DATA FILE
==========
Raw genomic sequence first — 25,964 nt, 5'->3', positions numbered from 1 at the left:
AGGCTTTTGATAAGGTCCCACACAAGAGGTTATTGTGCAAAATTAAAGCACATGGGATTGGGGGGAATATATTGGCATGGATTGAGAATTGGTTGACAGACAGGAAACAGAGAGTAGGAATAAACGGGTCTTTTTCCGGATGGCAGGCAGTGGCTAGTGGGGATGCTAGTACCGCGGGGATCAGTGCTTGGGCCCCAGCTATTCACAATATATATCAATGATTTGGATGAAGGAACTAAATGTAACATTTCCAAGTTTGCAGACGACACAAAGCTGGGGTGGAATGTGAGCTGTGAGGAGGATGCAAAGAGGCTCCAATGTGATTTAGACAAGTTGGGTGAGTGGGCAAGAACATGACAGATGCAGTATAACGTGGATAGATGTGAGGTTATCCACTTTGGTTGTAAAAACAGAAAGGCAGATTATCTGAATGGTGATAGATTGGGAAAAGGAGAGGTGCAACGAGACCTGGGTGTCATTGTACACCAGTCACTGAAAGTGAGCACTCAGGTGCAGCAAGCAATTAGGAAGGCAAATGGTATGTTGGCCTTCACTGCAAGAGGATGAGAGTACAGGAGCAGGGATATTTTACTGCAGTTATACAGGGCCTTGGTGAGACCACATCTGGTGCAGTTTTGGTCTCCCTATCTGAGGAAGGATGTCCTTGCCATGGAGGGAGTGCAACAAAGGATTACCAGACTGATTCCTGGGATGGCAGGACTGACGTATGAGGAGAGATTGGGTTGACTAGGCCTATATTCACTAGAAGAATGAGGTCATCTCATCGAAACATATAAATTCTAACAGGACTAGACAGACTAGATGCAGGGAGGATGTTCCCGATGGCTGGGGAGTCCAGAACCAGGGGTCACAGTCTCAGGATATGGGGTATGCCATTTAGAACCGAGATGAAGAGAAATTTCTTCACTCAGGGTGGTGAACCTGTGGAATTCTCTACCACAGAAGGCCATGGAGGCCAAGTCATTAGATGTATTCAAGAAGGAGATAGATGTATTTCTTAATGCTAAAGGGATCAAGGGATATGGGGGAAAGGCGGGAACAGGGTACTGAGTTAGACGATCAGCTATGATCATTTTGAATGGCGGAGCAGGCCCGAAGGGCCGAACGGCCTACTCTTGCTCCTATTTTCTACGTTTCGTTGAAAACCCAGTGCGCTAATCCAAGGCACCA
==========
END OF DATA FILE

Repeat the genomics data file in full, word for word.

Raw genomic sequence first — 25,964 nt, 5'->3', positions numbered from 1 at the left:
AGGCTTTTGATAAGGTCCCACACAAGAGGTTATTGTGCAAAATTAAAGCACATGGGATTGGGGGGAATATATTGGCATGGATTGAGAATTGGTTGACAGACAGGAAACAGAGAGTAGGAATAAACGGGTCTTTTTCCGGATGGCAGGCAGTGGCTAGTGGGGATGCTAGTACCGCGGGGATCAGTGCTTGGGCCCCAGCTATTCACAATATATATCAATGATTTGGATGAAGGAACTAAATGTAACATTTCCAAGTTTGCAGACGACACAAAGCTGGGGTGGAATGTGAGCTGTGAGGAGGATGCAAAGAGGCTCCAATGTGATTTAGACAAGTTGGGTGAGTGGGCAAGAACATGACAGATGCAGTATAACGTGGATAGATGTGAGGTTATCCACTTTGGTTGTAAAAACAGAAAGGCAGATTATCTGAATGGTGATAGATTGGGAAAAGGAGAGGTGCAACGAGACCTGGGTGTCATTGTACACCAGTCACTGAAAGTGAGCACTCAGGTGCAGCAAGCAATTAGGAAGGCAAATGGTATGTTGGCCTTCACTGCAAGAGGATGAGAGTACAGGAGCAGGGATATTTTACTGCAGTTATACAGGGCCTTGGTGAGACCACATCTGGTGCAGTTTTGGTCTCCCTATCTGAGGAAGGATGTCCTTGCCATGGAGGGAGTGCAACAAAGGATTACCAGACTGATTCCTGGGATGGCAGGACTGACGTATGAGGAGAGATTGGGTTGACTAGGCCTATATTCACTAGAAGAATGAGGTCATCTCATCGAAACATATAAATTCTAACAGGACTAGACAGACTAGATGCAGGGAGGATGTTCCCGATGGCTGGGGAGTCCAGAACCAGGGGTCACAGTCTCAGGATATGGGGTATGCCATTTAGAACCGAGATGAAGAGAAATTTCTTCACTCAGGGTGGTGAACCTGTGGAATTCTCTACCACAGAAGGCCATGGAGGCCAAGTCATTAGATGTATTCAAGAAGGAGATAGATGTATTTCTTAATGCTAAAGGGATCAAGGGATATGGGGGAAAGGCGGGAACAGGGTACTGAGTTAGACGATCAGCTATGATCATTTTGAATGGCGGAGCAGGCCCGAAGGGCCGAACGGCCTACTCTTGCTCCTATTTTCTACGTTTCGTTGAAAACCCAGTGCGCTAATCCAAGGCACCA